I just bought this Mark V, it has been sitting for 12 years in a controlled climate environment. When I started it, it was revving fairly high, thought maybe the choke wasn’t releasing and tried to get it to release but it wouldn’t. So just before I started to drive it I played with the heater controls and low behold when I put it on economy vent it idled down, couldn’t get the heater to work but it stopped the revving and drove decently for the trip home. So, is there something with the vacuum system that needs attention or is the issue else where?
Hi Jim –
Welcome to the land of Lincolns and congratulations on your Mark V purchase.
What have you checked so far to diagnose your issues? Your sticking choke could be the result of 12 years of inactivity and/or related carburetor adjustments. I have no idea from the information that you have provided if any vacuum system needs attention. Complete loss of vacuum to the heater / air conditioning system though will immediately result in full heat and defrost. A ” no heat” problem could be as simple as low coolant in the engine cooling system, a sticking (open) engine thermostat or sticking (closed) water shut off valve. I also do not know what “I played with the heater controls” consists of. The Economy Vent selection will disengage the a/c compressor and lower the idle somewhat. If you are repairing these problems yourself, a factory shop manual is strongly advised. We can arrange for these manuals to be sent out to you.
Sorry for the confusion Bill, I will try again.
When we started her at the sellers location you knew the choke was on, so I tried to release it by the usual means of tapping on the accelerator but this did not work after several attempts. After the money exchange I then proceeded to an oil change location and changed the oil, had her greased and all fluids checked again with everything being normal ( I will replace the radiator fluids and flush in spring). With it sitting so long I figured there is something with carb. I then proceeded to an auto parts store and bought some Sea Foam and added it to the tank of #1 fuel I added. When I restarted it at the auto store I tried the heater controls and as I moved heater selector switch you could hear the vents opening and closing at each position but when I put it on economy position the car idled down which made me happier but no fan. I wasn’t to worried then as it was not going to be that cold between Medicine Hat Alberta and Rockglen Saskatchewan where I live. We stayed the night and when I started it in the morning it fired right up but then when I moved the heater selector switch on the heater control it again started to rev up on other positions so I put it back on the economy position and all was well for the whole trip and traveling at 65 mph I obtained around 16 mpg which I wasn’t to bad I thought. Heat came through the vents on its own but still no fan for the trip.
Now after being home and being parked for a few hours the head light covers opened up indicating a vacuum leak I think… I have since started it once since bringing her home and played with the heater selector and it still revs up in all positions except economy. The head lamps close immediately once you start it but whats interesting with this is that when I purchased her they were closed and being parked over night they were closed still in the morning so not sure what is happening with the vacuum system as when I shut the car off now they go back open in a few hours.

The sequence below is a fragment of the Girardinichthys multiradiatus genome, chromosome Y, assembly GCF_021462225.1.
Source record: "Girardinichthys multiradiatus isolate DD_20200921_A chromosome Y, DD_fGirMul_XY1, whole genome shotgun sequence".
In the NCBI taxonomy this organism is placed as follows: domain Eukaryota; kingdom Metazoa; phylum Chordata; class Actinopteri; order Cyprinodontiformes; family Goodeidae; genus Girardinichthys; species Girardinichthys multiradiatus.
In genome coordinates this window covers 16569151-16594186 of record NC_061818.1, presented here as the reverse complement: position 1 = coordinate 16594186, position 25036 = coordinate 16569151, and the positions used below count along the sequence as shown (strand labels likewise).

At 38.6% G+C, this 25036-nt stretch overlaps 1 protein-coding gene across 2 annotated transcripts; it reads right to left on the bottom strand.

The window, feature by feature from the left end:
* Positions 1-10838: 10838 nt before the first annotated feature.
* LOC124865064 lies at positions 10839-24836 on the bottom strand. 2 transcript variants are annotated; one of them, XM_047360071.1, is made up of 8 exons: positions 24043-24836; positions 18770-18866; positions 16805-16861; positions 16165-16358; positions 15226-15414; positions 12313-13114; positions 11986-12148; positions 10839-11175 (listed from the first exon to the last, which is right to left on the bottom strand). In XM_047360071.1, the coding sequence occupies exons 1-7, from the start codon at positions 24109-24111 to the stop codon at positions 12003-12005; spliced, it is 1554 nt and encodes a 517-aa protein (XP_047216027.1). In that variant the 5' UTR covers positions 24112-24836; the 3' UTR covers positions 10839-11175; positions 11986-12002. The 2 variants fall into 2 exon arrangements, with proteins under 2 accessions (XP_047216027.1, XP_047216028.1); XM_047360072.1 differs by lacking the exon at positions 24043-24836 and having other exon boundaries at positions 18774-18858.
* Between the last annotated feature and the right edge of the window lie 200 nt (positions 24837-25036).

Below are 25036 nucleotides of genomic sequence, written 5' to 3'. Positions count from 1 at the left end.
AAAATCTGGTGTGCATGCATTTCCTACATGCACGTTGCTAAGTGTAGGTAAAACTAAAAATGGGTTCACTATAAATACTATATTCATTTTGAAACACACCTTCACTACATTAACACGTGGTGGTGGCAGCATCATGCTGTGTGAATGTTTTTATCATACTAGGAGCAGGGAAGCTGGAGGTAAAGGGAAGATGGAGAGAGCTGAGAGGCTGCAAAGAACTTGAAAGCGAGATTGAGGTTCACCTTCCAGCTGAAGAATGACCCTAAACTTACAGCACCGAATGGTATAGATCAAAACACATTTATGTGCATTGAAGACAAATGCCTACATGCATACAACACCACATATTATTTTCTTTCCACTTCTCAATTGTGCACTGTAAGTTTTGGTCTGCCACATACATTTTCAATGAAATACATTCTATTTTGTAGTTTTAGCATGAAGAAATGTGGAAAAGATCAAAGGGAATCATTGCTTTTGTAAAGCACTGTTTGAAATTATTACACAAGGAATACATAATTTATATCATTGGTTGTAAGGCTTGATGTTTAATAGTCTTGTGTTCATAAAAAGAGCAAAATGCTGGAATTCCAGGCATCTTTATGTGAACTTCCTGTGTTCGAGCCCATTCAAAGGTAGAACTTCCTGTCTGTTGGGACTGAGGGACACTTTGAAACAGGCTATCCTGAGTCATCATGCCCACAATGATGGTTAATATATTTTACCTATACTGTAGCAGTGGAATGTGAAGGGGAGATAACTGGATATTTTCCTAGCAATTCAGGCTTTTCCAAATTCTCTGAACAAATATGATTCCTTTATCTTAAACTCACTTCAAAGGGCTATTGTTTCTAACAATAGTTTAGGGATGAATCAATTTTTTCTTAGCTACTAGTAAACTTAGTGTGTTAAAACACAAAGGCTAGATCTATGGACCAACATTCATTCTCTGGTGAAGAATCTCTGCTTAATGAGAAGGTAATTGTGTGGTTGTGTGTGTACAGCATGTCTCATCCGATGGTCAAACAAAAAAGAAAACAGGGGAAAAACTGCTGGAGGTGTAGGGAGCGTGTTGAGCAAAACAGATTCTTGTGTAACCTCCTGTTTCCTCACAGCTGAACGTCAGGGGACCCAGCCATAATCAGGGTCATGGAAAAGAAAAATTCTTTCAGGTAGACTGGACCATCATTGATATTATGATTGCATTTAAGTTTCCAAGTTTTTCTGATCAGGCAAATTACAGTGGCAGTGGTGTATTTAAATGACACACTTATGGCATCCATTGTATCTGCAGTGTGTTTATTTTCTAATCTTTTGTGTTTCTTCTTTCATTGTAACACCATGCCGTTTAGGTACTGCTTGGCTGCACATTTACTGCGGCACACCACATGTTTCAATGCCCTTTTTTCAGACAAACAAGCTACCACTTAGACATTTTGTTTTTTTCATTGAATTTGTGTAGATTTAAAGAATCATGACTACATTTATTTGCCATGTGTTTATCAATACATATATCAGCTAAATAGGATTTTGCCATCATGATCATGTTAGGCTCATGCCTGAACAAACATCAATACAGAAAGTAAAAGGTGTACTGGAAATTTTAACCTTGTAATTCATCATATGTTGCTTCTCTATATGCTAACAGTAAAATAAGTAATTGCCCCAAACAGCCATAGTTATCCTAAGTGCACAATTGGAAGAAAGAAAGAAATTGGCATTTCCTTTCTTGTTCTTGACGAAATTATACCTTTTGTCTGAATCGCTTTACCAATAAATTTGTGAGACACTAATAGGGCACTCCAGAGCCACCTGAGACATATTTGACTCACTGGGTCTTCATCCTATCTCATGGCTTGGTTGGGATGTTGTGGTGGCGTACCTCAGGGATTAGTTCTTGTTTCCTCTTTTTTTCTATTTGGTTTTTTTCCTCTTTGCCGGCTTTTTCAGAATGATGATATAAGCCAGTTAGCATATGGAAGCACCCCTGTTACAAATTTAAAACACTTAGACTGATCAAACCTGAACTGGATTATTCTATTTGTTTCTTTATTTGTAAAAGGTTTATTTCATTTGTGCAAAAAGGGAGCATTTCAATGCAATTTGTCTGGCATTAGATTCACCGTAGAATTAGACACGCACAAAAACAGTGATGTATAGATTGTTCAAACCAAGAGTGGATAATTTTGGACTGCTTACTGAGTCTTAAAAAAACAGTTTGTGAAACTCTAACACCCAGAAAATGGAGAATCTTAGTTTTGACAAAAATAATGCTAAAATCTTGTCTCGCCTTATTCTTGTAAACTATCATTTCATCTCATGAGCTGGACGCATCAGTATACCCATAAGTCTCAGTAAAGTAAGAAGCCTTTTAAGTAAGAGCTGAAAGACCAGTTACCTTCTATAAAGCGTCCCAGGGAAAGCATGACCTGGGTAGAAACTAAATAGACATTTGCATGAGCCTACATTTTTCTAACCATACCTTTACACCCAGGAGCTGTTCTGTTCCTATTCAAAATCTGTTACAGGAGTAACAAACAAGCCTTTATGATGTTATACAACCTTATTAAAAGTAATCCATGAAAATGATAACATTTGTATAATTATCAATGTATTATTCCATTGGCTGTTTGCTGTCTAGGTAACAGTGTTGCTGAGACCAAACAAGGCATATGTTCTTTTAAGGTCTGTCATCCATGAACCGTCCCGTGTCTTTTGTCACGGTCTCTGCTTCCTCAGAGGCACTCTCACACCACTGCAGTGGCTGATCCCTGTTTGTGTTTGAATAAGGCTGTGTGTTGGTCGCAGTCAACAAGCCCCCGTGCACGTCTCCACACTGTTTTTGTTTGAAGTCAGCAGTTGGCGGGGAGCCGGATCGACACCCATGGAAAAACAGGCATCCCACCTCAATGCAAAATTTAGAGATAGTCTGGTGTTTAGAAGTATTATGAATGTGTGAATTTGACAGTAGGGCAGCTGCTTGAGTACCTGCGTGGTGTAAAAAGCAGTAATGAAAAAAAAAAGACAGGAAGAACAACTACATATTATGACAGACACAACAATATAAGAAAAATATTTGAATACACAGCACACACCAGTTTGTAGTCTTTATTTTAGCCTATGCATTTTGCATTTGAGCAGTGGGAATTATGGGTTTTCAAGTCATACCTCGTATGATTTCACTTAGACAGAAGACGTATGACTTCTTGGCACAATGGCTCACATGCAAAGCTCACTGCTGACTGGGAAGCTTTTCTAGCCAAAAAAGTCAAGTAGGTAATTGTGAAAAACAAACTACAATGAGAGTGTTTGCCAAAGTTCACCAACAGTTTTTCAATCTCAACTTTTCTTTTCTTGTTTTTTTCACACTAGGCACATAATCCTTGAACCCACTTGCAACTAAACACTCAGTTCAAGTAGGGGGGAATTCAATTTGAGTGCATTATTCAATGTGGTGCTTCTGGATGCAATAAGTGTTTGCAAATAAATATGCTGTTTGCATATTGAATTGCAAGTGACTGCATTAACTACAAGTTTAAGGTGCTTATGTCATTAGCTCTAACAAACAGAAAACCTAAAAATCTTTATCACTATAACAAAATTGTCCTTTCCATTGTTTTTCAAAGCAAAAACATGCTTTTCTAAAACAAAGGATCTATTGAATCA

With all that, the car was purchased from a senior couple and she has only about 38 thousand miles so I couldn’t pass this car up for 2,500 dollars and knew there would be some issues such as the vinyl roof needs repair and obviously a full tune up which will happen in the spring but hoping you can shed some light on the issue at hand with the heater controls/fan as to why this is affecting the idle, no fan and head lamps open. I did find on line the electrical and vacuum manual on a site and will print out but I didn’t know you had manuals etc for one to purchase, is their an online store to view your products?
Its a beautiful car that needs some attention just want to do it right. I like to try things on my own but I suspect it should be taken to a professional such as yourself and get it done.
So hope this is a better explanation.
Hi Jim –
Your latest information certainly helps to appreciate what you need to do to correct the issues that are appearing on your Mk V. It does look like you will be busy. The suggestions that we made earlier still apply.
These problems that you are experiencing need to be dealt with one at a time in a logical manner and sequence. Each faulty item or system should be examined separately to verify the fault and then you need to read the “proper” shop manual to find out exactly how it operates and to learn where the various components are located on the vehicle. Then each suspect component needs to be tested as per the manual starting first with the easier items to test or items that are suspect. These above methods help to avoid replacing good parts. New parts now are scarce and expensive. As an example of testing the components, the vacuum operated headlamps are known to leak vacuum from the vacuum motors at the grill area. These motors are a good starting place to test separately for vacuum leaks with a hand held vacuum pump. A vacuum leak can occur anywhere that vacuum is routed. Some systems have several leaks that must be found.
If you are unable to do these tests yourself and are using a local repair shop, that technician will certainly be able to use your shop manuals to save you time and money.
At Lincoln Land we have many good used and some new parts available for your car whenever you need them.